|Updated 11:36 AM ET November 16, 2002
WASHINGTON (Reuters) - A high-ranking al Qaeda leader sought by the United States in its war on terrorism was captured recently and is in American custody, U.S. government sources said. The sources declined Friday to name the operative for Osama bin Laden's network, caught in the past week or so, but said he was in the top dozen and ranked him similar to Abu Zubaydah who is one of the most senior members of al Qaeda in U.S. custody.
The captured al Qaeda leader was not as high-ranking as those in bin Laden's most inner circle, such as top lieutenant Ayman al-Zawahri and operational leader Khalid Shaikh Mohammed, who have not been found. He also was not bin Laden's son Saad, sought by U.S. authorities who say he is active in al Qaeda, they said.
The United States has vowed to destroy bin Laden and his al Qaeda network in retaliation for the Sept. 11, 2001, attacks on America that killed about 3,000 people. Roughly half of the top two-dozen al Qaeda leaders have either been killed or captured since the United States started hunting them down after the Sept. 11 hijacked-plane attacks. Earlier this month an unmanned CIA drone fired a missile at a car in Yemen and killed six suspected al Qaeda members. Qaeda leaders Zubaydah and Ramzi Binalshibh were caught in separate operations in Pakistan earlier this year. They are being interrogated at an undisclosed location.
Zubaydah was a top bin Laden deputy who officials say recruited al Qaeda members and coordinated their travels in and out of Afghan training camps. U.S. officials have said he has provided important information during interrogations.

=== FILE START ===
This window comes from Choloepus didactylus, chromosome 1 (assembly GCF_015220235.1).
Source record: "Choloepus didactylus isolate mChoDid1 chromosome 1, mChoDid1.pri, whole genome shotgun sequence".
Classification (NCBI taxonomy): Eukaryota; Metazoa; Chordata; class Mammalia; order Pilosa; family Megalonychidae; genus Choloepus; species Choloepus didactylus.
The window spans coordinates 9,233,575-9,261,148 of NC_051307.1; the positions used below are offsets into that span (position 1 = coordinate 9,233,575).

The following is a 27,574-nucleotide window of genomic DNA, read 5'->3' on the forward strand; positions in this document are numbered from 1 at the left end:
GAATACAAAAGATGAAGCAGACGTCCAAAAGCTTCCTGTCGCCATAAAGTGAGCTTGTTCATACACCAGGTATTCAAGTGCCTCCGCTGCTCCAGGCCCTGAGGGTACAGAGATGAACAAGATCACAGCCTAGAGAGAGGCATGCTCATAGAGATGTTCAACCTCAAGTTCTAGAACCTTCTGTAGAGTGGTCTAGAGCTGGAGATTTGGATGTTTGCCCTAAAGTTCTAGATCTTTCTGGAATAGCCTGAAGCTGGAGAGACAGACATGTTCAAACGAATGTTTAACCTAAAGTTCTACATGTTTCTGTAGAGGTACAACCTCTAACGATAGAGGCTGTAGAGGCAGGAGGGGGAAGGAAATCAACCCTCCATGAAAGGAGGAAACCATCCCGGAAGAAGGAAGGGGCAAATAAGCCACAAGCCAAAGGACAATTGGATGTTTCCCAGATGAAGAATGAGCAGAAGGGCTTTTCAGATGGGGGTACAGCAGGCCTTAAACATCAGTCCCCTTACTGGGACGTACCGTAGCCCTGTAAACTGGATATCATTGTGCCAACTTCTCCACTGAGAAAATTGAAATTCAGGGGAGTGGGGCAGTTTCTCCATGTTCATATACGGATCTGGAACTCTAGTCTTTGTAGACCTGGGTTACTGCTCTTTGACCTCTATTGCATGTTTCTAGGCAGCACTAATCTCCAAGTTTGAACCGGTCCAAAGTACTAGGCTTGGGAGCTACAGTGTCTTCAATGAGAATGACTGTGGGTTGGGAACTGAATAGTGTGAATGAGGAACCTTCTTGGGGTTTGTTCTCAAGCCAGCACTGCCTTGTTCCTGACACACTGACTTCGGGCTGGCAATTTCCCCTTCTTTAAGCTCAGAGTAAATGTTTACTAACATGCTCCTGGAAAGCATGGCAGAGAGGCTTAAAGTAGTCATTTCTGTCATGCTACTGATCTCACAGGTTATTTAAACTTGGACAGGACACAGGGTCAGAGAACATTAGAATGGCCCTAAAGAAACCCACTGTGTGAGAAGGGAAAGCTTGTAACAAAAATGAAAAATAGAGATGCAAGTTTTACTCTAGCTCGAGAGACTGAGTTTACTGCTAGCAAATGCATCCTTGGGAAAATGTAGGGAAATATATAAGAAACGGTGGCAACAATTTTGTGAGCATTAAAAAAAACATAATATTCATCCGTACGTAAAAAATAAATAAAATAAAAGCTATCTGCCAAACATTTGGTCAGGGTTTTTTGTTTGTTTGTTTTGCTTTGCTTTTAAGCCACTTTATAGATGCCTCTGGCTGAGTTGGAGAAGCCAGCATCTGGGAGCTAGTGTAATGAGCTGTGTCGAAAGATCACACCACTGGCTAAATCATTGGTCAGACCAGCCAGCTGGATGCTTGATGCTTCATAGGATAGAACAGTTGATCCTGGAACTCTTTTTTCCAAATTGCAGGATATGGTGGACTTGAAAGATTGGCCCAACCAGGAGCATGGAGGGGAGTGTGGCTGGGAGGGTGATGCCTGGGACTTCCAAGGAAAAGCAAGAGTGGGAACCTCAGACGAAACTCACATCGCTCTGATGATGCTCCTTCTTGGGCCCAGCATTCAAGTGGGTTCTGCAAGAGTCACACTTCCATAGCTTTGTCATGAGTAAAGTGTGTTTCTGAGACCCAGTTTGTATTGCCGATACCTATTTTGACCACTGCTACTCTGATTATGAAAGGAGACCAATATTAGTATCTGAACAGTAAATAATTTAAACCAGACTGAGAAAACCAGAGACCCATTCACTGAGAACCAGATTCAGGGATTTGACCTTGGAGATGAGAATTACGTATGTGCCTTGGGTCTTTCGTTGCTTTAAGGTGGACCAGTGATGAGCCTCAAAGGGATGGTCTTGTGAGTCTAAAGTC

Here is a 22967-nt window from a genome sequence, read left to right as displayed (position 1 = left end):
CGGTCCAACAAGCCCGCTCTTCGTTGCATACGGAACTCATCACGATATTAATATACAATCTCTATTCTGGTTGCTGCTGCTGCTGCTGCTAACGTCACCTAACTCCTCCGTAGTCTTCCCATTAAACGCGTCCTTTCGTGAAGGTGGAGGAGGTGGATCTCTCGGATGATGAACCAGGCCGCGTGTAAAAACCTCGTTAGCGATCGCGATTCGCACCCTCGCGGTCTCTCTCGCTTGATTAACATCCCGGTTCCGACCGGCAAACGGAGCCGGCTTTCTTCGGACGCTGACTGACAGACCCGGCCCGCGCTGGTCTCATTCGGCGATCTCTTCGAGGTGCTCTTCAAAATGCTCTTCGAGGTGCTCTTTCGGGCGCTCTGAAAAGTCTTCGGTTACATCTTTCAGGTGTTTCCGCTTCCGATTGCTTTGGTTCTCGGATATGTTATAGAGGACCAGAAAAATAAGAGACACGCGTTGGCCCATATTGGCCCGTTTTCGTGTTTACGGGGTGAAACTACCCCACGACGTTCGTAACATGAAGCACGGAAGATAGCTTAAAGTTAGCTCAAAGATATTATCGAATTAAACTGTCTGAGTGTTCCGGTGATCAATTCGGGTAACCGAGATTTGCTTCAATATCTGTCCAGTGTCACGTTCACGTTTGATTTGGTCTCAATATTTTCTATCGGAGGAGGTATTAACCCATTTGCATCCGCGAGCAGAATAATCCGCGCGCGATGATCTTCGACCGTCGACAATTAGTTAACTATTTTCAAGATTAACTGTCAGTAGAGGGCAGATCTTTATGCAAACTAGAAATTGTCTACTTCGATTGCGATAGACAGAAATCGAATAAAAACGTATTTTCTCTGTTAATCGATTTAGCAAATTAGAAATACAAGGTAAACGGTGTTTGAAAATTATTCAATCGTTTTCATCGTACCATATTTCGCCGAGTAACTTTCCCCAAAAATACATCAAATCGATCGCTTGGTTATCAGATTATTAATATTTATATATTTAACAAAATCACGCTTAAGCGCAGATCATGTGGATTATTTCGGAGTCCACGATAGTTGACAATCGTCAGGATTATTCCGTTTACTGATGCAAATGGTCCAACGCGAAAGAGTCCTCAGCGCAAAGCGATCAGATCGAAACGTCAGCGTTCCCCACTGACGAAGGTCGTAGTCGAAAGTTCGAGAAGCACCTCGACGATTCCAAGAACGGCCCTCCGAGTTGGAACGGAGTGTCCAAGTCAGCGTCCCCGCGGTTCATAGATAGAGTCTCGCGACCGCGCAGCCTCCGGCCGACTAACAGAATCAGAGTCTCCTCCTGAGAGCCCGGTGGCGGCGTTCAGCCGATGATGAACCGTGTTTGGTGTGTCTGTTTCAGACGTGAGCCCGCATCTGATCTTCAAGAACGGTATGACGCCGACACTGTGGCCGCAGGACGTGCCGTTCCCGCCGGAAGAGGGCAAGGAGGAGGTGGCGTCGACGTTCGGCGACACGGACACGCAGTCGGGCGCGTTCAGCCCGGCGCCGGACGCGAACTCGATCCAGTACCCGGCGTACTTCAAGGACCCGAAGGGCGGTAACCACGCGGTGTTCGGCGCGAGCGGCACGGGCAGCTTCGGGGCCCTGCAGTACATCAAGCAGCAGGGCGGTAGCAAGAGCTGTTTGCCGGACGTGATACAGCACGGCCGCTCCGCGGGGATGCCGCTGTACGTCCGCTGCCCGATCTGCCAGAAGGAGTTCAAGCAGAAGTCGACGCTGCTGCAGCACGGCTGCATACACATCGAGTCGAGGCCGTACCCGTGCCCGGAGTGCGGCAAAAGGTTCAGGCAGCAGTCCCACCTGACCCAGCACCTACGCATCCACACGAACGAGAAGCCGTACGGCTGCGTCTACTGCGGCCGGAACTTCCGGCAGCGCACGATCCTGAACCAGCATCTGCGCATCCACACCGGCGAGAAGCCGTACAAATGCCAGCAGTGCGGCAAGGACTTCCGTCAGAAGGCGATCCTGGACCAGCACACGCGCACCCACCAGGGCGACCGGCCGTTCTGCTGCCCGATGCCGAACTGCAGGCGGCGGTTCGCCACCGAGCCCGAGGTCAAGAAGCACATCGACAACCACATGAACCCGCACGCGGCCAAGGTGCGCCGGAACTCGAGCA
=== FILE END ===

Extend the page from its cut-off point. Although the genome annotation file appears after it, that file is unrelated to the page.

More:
The recently captured al Qaeda leader, who has not been identified, is considered a prize catch for U.S. authorities similar to Zubaydah. But bin Laden has still not been found and apparently survived the U.S.-led bombing on Afghanistan. U.S. officials believe an audiotape broadcast earlier this week on the Qatar-based al-Jazeera television channel is bin Laden praising recent attacks and making fresh threats. The U.S. military and intelligence agencies have scoured areas near the border of Afghanistan and Pakistan for signs of bin Laden and his followers.
"There have been a number of -- numerous senior leaders of al Qaeda that have either been eliminated, incarcerated or detained someplace," U.S. national security adviser Condoleezza Rice said without elaborating. U.S. authorities have been concerned this week that al Qaeda was planning new violence. The FBI said the network may favor "spectacular attacks" that result in mass casualties and severe damage to the U.S. economy. The audiotape contributed to that concern. Past bin Laden tapes have sometimes been followed by attacks. Authorities have also noted an increased level of "chatter," or communications between al Qaeda operatives picked up by intelligence agencies, as in the months before Sept. 11, 2001.